Communication Impairment - The capacity to use expressive and/or receptive language is significantly limited, impaired, or delayed and is exhibited by difficulties in one or more of the following areas: speech, such as articulation and/or voice; conveying, understanding, or using spoken, written, or symbolic language. The term may include a student with impaired articulation, stuttering, language impairment, or voice impairment if such impairment adversely affects the student's educational performance.

Physical Impairment - The physical capacity to move, coordinate actions, or perform physical activities is significantly limited, impaired, or delayed and is exhibited by difficulties in one or more of the following areas: physical and motor tasks; independent movement; performing basic life functions. The term shall include severe orthopedic impairments or impairments caused by congenital anomaly, cerebral palsy, amputations, and fractures if such impairment adversely affects a student's educational performance.

Health Impairment - A chronic or acute health problem such that the physiological capacity to function is significantly limited or impaired and results in one or more of the following: limited strength, vitality or alertness including a heightened alertness to environmental stimuli resulting in limited alertness with respect to the educational environment. The term shall include health impairments due to asthma, attention deficit disorder or attention deficit with hyperactivity disorder, diabetes, epilepsy, a heart condition, hemophilia, lead poisoning, leukemia, nephritis, rheumatic fever, and sickle anemia, if such health impairment adversely affects a student's educational performance.


Specific Learning Disability - The term means a disorder in one or more of the basic psychological processes involved in understanding or in using language, spoken or written, that may manifest itself in an imperfect ability to listen, think speak, read, write, spell, or to do mathematical calculations. Use of the term shall meet all federal requirements given in federal law at 34 C.F.R. 300.8(c)(10) and 300.541.

C.F.R. 300.8(c)(10) Specific Learning Disability is defined as follows:

  1. General. The term means a disorder in one or more of the basic psychological processes involved in understanding or in using language, spoken or written, that may manifest itself in an imperfect ability to listen, think, speak, read, write, spell, or to do mathematical calculations, including conditions such as perceptual disabilities, brain injury, minimal brain dysfunction, dyslexia, and developmental aphasia.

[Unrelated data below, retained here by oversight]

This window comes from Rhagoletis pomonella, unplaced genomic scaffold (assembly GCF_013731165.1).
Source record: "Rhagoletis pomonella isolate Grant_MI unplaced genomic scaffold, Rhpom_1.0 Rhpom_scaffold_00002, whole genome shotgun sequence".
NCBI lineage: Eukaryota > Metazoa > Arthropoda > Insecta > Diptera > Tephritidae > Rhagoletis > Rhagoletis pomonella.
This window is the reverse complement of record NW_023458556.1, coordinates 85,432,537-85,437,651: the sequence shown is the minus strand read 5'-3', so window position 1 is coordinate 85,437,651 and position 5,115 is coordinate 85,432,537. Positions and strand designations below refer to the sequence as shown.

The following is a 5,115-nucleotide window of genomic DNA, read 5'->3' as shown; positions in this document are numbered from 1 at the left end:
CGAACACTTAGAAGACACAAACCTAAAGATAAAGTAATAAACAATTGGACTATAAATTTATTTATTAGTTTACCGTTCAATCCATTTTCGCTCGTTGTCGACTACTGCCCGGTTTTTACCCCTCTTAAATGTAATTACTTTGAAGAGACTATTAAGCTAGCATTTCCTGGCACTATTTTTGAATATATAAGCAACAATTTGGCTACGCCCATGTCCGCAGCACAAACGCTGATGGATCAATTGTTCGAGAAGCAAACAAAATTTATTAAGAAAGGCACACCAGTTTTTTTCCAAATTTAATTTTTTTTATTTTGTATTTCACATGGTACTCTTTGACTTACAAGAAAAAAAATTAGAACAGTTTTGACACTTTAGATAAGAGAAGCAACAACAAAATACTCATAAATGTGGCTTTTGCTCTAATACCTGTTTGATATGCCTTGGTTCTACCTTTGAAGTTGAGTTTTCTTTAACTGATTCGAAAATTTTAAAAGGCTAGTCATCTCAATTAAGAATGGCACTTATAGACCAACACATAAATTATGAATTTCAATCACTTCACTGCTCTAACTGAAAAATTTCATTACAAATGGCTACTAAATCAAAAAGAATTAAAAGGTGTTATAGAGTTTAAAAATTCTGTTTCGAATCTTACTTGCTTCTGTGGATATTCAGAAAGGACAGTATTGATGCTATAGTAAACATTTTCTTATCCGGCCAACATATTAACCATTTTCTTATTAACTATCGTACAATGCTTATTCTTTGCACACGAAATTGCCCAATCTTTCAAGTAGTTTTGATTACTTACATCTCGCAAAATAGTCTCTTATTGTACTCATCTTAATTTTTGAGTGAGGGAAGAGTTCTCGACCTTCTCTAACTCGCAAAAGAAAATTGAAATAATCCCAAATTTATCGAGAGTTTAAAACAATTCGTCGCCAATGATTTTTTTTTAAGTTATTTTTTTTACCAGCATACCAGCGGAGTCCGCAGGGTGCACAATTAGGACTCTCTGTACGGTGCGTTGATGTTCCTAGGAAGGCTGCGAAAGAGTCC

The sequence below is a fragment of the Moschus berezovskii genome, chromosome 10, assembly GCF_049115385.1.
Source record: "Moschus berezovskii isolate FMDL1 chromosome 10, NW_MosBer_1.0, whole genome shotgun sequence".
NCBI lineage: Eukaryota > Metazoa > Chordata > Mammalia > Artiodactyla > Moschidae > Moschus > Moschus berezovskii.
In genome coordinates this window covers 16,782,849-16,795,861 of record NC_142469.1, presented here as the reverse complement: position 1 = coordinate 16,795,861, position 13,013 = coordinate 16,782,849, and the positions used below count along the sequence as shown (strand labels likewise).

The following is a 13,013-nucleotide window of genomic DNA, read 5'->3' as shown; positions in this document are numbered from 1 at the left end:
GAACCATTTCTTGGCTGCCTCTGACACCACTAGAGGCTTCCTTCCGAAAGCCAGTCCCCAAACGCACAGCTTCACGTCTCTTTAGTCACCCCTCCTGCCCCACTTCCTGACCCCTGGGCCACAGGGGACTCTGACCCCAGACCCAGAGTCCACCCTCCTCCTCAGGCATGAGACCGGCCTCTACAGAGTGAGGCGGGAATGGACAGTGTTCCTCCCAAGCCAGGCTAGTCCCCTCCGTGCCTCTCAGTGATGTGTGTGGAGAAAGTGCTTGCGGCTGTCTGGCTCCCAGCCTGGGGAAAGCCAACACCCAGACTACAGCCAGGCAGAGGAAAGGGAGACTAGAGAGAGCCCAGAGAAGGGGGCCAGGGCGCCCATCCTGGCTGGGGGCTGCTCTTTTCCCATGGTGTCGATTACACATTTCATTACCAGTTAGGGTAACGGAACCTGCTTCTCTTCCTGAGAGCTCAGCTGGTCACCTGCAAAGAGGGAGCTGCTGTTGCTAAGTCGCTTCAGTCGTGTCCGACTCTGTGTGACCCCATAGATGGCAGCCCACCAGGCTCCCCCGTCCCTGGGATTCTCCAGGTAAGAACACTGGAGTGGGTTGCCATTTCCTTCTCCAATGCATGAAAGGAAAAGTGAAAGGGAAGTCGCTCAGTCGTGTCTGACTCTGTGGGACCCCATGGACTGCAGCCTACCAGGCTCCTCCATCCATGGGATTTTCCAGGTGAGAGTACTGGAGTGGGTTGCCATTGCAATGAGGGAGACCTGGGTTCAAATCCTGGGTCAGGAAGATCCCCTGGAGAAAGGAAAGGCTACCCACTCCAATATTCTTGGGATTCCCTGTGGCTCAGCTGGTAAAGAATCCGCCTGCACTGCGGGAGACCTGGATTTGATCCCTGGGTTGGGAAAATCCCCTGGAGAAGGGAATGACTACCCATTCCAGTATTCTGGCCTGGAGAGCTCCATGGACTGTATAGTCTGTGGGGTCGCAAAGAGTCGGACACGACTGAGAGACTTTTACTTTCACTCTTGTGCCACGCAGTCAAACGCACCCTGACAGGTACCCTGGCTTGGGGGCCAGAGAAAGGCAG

2. Disorders not included. The term does not include learning problems that are primarily the result of visual, hearing, or motor disabilities, of mental retardation, of emotional disturbance, or of environmental, cultural, or economic disadvantage.

C.F.R. 300.541(a)(1)

  1. A team may determine that a child has a specific learning disability if-

    1. The child does not achieve commensurate with his or her age and ability levels in one or more of the areas listed in paragraph (a)(2) of this section, if provided with learning experiences appropriate for the child's age and ability levels; and
    2. The team finds that a child has a severe discrepancy between achievement and intellectual ability in one or more of the following areas:
      1. Oral expression.
      2. Listening comprehension.
      3. Written expression.
      4. Basic reading skill.
      5. Reading comprehension.
      6. Mathematics calculation.
      7. Mathematics reasoning.

  2. The team may not identify a child as having a specific learning disability if the severe discrepancy between ability and achievement is primarily the result of-

    1. A visual, hearing, or motor impairment;
    2. Mental retardation;
    3. Emotional disturbance; or
    4. Environmental, cultural or economic disadvantage.



Last Updated: June 16, 2014